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Successful Diagnosis of Pulmonary Artery Sarcoma by Contrast-Enhanced Computed Tomography

      Abstract

      Pulmonary artery sarcoma is a rare tumor of the cardiovascular system. We reported a case of primary pulmonary artery sarcoma. In this case, the patient was misdiagnosed with tuberculosis for nearly 1 year and diagnosed by contrast-enhanced computed tomography and histopathologic examination at last.

      Key Words

      A 21-year-old first presented with cough, fever, and hemoptysis in May of 2006. He did not improve with antibiotics and a noncontrast computed tomography (CT) showed a right upper lobe cavity. His protein purified derivative, sputum, and bronchoscopic specimens were negative, yet he was empirically treated with antituberculosis treatment. Follow-up noncontrast CT in October 2006 showed the cavity was smaller. Due to persistence of cough, fever, and a 5 kg with loss, a repeat CT in July 2007 showed new nodules in the right lung and the cavity was disappeared. He was referred to our institution where a contrast CT showed the filling defect spaned the entire luminal diameter of the main and right pulmonary arteries, and several nodules in right lung. The mass expanded the artery and the initiation of left and right pulmonary arteries were nearly obstructed (Figure 1). The possibility of pulmonary artery sarcoma was entertained. With CT guide, right lung nodule puncturation was performed. Pathology of lung tissue demonstrated the possibility of pulmonary artery sarcoma. In August 2007, the patient underwent pulmonary artery exploration and resection of the lobulated mass from the main and right pulmonary arteries, and the whole right lung was also resected. Gross pathologic appearance of the sarcoma showed pulmonary artery was obviously expansed, with the tumor adhered the vessel wall. Histopathologic examination of the specimen was consistent with intimal sarcoma of pulmonary artery.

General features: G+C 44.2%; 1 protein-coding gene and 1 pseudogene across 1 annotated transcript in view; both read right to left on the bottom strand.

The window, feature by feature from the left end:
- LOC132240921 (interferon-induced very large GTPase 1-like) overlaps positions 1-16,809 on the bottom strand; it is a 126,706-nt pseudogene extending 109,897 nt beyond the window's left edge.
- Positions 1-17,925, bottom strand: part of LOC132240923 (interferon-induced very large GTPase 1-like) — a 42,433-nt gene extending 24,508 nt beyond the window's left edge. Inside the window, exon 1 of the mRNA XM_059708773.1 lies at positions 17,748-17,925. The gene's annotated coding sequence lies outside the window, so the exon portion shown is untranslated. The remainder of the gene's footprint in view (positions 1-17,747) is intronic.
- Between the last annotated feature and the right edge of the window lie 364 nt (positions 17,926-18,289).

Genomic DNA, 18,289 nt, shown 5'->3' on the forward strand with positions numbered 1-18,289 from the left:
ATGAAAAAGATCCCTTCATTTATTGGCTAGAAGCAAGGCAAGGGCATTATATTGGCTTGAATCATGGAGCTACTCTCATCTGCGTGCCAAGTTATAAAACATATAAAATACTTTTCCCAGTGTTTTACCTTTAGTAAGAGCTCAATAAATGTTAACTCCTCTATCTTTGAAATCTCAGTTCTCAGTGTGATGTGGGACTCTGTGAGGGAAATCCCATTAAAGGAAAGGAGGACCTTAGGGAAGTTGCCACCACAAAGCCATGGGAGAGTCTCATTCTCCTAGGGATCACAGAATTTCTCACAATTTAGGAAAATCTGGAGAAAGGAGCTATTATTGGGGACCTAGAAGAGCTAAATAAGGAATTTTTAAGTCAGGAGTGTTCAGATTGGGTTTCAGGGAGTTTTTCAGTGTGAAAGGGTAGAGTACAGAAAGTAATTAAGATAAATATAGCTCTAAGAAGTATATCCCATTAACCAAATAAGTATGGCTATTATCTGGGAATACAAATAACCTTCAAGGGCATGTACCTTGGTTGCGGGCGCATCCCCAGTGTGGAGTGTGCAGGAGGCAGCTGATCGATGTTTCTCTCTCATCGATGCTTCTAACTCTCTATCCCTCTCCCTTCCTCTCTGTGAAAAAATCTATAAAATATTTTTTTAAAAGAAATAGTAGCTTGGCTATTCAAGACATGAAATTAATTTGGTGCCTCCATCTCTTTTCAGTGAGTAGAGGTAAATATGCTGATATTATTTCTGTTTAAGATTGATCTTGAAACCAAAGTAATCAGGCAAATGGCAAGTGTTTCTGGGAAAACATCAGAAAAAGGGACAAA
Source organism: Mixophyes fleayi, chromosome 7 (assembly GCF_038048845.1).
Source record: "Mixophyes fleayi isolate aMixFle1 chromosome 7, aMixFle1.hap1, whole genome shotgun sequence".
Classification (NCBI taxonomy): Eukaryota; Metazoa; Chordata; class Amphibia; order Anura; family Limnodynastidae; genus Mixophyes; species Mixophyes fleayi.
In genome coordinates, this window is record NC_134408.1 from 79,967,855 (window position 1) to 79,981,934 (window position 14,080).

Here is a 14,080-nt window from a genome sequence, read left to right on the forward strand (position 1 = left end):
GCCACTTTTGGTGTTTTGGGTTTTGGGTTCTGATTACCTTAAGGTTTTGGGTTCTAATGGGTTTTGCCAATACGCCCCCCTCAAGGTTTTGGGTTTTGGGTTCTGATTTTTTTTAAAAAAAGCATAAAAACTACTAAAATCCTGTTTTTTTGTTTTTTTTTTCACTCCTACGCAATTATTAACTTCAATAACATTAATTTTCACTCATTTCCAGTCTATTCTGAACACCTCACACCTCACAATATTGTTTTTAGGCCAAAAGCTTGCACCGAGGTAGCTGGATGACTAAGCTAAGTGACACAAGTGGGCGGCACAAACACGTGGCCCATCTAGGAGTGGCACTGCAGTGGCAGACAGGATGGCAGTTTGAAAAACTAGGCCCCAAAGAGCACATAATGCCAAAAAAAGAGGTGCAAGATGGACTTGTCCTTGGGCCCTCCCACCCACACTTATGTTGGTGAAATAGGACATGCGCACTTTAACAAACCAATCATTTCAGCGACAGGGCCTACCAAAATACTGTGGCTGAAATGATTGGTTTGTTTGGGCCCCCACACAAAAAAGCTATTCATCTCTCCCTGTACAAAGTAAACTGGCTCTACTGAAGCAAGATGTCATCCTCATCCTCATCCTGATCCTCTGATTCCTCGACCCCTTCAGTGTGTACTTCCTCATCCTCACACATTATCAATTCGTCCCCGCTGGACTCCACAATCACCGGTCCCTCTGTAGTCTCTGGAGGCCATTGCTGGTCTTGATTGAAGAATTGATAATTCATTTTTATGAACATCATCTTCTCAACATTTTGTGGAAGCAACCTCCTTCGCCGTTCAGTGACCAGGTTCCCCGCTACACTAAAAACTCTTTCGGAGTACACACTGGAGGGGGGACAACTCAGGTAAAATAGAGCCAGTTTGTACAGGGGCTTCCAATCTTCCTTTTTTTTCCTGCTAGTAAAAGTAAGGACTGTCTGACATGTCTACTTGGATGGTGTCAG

Figure thumbnail gr1
      FIGURE 1Contrast-enhanced CT showing a filling defect (arrow) in the main and right pulmonary arteries.
      Pulmonary artery sarcoma is a rare tumor of the cardiovascular system, and very few cases have been reported in the literature. Clinical presentation includes dyspnea, chest or back pain, cough, and hemoptysis, as well as signs and symptoms of pulmonary hypertension and systolic murmur in pulmonary valve area. Because the symptoms were delitescence and not typical or specific, the correct diagnosis of pulmonary artery sarcoma is difficult and frequently delayed, as it is often confused with chronic thromboembolic disease.
      • Delaney SG
      • Doyle TCA
      • Burton RW
      • et al.
      Pulmonary artery sarcoma mimicking pulmonary embolism.
      • Akomea AC
      • Dussek JE
      • Anderson DR
      • et al.
      Pulmonary artery sarcoma mimicking pulmonary embolism: successful surgical intervention.
      Contrast-enhanced CT has been shown to be useful in the diagnosis of pulmonary artery sarcoma. Contrast-enhanced CT scans show the tumor as an intraluminal filling defect which resembles a thromboembolus.
      • Yi CA
      • LEE KS
      • CHOE YH
      • et al.
      Computed tomography in pulmonary artery sarcoma: distinguishing features from pulmonary embolic disease.
      The filling defect frequently spans the entire luminal diameter of the main or proximal pulmonary arteries, and this finding is unusual in pulmonary thromboembolism as seen in the case presentation. Primary pulmonary artery sarcoma is strongly indicated if the mass expands the artery. Other findings which may be helpful for distinguishing a pulmonary artery sarcoma from a thromboembolus include extension into the mediastinum or lung and delayed enhancement at CT angiography.

      REFERENCES

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        • et al.
        Pulmonary artery sarcoma mimicking pulmonary embolism.
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        • et al.
        Pulmonary artery sarcoma mimicking pulmonary embolism: successful surgical intervention.
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        • CHOE YH
        • et al.
        Computed tomography in pulmonary artery sarcoma: distinguishing features from pulmonary embolic disease.
        J Comput Assist Tomogr. 2004; 28: 34-39